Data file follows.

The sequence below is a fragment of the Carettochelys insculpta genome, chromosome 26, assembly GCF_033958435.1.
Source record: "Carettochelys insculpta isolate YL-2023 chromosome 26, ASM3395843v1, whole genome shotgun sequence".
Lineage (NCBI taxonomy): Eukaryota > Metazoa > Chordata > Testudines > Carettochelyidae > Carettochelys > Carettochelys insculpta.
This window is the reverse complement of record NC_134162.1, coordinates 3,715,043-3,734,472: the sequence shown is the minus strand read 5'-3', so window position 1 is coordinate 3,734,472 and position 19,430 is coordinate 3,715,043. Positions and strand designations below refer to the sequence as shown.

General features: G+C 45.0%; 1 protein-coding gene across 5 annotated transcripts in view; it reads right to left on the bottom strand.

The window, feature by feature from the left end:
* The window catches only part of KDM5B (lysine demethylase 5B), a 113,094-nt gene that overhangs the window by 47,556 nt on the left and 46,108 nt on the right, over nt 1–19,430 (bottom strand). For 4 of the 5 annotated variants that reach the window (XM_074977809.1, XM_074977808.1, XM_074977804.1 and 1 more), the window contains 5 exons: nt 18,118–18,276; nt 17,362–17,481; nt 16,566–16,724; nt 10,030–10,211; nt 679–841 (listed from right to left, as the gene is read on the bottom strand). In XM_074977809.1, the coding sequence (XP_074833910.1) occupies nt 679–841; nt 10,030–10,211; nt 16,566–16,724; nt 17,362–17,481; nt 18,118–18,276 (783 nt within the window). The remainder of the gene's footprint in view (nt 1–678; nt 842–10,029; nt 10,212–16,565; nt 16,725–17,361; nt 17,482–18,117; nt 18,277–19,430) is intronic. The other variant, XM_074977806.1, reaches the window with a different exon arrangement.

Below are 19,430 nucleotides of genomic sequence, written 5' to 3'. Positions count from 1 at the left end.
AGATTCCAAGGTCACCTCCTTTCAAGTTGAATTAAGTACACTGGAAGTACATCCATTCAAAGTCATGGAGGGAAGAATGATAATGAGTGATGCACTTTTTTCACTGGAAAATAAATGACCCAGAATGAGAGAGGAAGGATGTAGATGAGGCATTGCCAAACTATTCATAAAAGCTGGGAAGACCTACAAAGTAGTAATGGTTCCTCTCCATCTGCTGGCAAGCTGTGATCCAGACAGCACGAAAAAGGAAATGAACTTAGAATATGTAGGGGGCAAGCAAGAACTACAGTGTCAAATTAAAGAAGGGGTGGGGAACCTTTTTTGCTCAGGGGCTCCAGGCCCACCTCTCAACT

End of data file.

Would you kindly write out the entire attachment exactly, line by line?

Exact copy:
The sequence below is a fragment of the Carettochelys insculpta genome, chromosome 26, assembly GCF_033958435.1.
Source record: "Carettochelys insculpta isolate YL-2023 chromosome 26, ASM3395843v1, whole genome shotgun sequence".
Lineage (NCBI taxonomy): Eukaryota > Metazoa > Chordata > Testudines > Carettochelyidae > Carettochelys > Carettochelys insculpta.
This window is the reverse complement of record NC_134162.1, coordinates 3,715,043-3,734,472: the sequence shown is the minus strand read 5'-3', so window position 1 is coordinate 3,734,472 and position 19,430 is coordinate 3,715,043. Positions and strand designations below refer to the sequence as shown.

General features: G+C 45.0%; 1 protein-coding gene across 5 annotated transcripts in view; it reads right to left on the bottom strand.

The window, feature by feature from the left end:
* The window catches only part of KDM5B (lysine demethylase 5B), a 113,094-nt gene that overhangs the window by 47,556 nt on the left and 46,108 nt on the right, over nt 1–19,430 (bottom strand). For 4 of the 5 annotated variants that reach the window (XM_074977809.1, XM_074977808.1, XM_074977804.1 and 1 more), the window contains 5 exons: nt 18,118–18,276; nt 17,362–17,481; nt 16,566–16,724; nt 10,030–10,211; nt 679–841 (listed from right to left, as the gene is read on the bottom strand). In XM_074977809.1, the coding sequence (XP_074833910.1) occupies nt 679–841; nt 10,030–10,211; nt 16,566–16,724; nt 17,362–17,481; nt 18,118–18,276 (783 nt within the window). The remainder of the gene's footprint in view (nt 1–678; nt 842–10,029; nt 10,212–16,565; nt 16,725–17,361; nt 17,482–18,117; nt 18,277–19,430) is intronic. The other variant, XM_074977806.1, reaches the window with a different exon arrangement.

Below are 19,430 nucleotides of genomic sequence, written 5' to 3'. Positions count from 1 at the left end.
AGATTCCAAGGTCACCTCCTTTCAAGTTGAATTAAGTACACTGGAAGTACATCCATTCAAAGTCATGGAGGGAAGAATGATAATGAGTGATGCACTTTTTTCACTGGAAAATAAATGACCCAGAATGAGAGAGGAAGGATGTAGATGAGGCATTGCCAAACTATTCATAAAAGCTGGGAAGACCTACAAAGTAGTAATGGTTCCTCTCCATCTGCTGGCAAGCTGTGATCCAGACAGCACGAAAAAGGAAATGAACTTAGAATATGTAGGGGGCAAGCAAGAACTACAGTGTCAAATTAAAGAAGGGGTGGGGAACCTTTTTTGCTCAGGGGCTCCAGGCCCACCTCTCAACT